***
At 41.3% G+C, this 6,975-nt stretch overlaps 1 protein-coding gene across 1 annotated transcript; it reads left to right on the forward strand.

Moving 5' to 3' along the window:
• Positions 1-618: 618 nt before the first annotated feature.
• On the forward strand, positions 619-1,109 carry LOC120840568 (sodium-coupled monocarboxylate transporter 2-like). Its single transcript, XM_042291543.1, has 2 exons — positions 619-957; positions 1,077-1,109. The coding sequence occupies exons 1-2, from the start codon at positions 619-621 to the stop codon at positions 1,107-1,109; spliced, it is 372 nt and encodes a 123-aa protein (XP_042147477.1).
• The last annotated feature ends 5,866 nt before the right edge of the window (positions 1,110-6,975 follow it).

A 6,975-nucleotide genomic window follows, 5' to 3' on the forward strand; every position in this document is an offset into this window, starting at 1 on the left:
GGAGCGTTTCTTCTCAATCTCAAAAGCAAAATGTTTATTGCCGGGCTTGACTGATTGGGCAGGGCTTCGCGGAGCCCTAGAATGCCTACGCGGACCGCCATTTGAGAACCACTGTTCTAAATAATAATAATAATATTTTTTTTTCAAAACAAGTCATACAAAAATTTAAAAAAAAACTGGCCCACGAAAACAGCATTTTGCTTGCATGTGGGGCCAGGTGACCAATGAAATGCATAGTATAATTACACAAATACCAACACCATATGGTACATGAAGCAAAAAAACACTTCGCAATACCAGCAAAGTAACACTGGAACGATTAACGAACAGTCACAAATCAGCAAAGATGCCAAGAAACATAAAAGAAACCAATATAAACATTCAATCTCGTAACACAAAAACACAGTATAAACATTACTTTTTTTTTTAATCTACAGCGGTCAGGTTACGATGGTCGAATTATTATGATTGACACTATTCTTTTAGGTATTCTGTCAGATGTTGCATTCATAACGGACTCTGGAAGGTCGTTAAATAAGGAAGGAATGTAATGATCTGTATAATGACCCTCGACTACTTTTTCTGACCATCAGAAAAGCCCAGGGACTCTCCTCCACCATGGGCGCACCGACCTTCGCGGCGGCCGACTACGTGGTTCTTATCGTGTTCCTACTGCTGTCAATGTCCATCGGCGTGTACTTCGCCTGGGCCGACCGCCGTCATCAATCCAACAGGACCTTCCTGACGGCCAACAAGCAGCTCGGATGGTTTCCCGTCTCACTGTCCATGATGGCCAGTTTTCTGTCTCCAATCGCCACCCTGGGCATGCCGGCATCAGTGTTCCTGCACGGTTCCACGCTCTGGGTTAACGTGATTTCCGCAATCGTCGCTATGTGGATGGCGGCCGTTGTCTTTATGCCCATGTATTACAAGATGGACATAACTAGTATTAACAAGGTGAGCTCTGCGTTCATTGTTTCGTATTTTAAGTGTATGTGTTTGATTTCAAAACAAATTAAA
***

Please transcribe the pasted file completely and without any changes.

At 41.3% G+C, this 6,975-nt stretch overlaps 1 protein-coding gene across 1 annotated transcript; it reads left to right on the forward strand.

Moving 5' to 3' along the window:
• Positions 1-618: 618 nt before the first annotated feature.
• On the forward strand, positions 619-1,109 carry LOC120840568 (sodium-coupled monocarboxylate transporter 2-like). Its single transcript, XM_042291543.1, has 2 exons — positions 619-957; positions 1,077-1,109. The coding sequence occupies exons 1-2, from the start codon at positions 619-621 to the stop codon at positions 1,107-1,109; spliced, it is 372 nt and encodes a 123-aa protein (XP_042147477.1).
• The last annotated feature ends 5,866 nt before the right edge of the window (positions 1,110-6,975 follow it).

A 6,975-nucleotide genomic window follows, 5' to 3' on the forward strand; every position in this document is an offset into this window, starting at 1 on the left:
GGAGCGTTTCTTCTCAATCTCAAAAGCAAAATGTTTATTGCCGGGCTTGACTGATTGGGCAGGGCTTCGCGGAGCCCTAGAATGCCTACGCGGACCGCCATTTGAGAACCACTGTTCTAAATAATAATAATAATATTTTTTTTTCAAAACAAGTCATACAAAAATTTAAAAAAAAACTGGCCCACGAAAACAGCATTTTGCTTGCATGTGGGGCCAGGTGACCAATGAAATGCATAGTATAATTACACAAATACCAACACCATATGGTACATGAAGCAAAAAAACACTTCGCAATACCAGCAAAGTAACACTGGAACGATTAACGAACAGTCACAAATCAGCAAAGATGCCAAGAAACATAAAAGAAACCAATATAAACATTCAATCTCGTAACACAAAAACACAGTATAAACATTACTTTTTTTTTTAATCTACAGCGGTCAGGTTACGATGGTCGAATTATTATGATTGACACTATTCTTTTAGGTATTCTGTCAGATGTTGCATTCATAACGGACTCTGGAAGGTCGTTAAATAAGGAAGGAATGTAATGATCTGTATAATGACCCTCGACTACTTTTTCTGACCATCAGAAAAGCCCAGGGACTCTCCTCCACCATGGGCGCACCGACCTTCGCGGCGGCCGACTACGTGGTTCTTATCGTGTTCCTACTGCTGTCAATGTCCATCGGCGTGTACTTCGCCTGGGCCGACCGCCGTCATCAATCCAACAGGACCTTCCTGACGGCCAACAAGCAGCTCGGATGGTTTCCCGTCTCACTGTCCATGATGGCCAGTTTTCTGTCTCCAATCGCCACCCTGGGCATGCCGGCATCAGTGTTCCTGCACGGTTCCACGCTCTGGGTTAACGTGATTTCCGCAATCGTCGCTATGTGGATGGCGGCCGTTGTCTTTATGCCCATGTATTACAAGATGGACATAACTAGTATTAACAAGGTGAGCTCTGCGTTCATTGTTTCGTATTTTAAGTGTATGTGTTTGATTTCAAAACAAATTAAA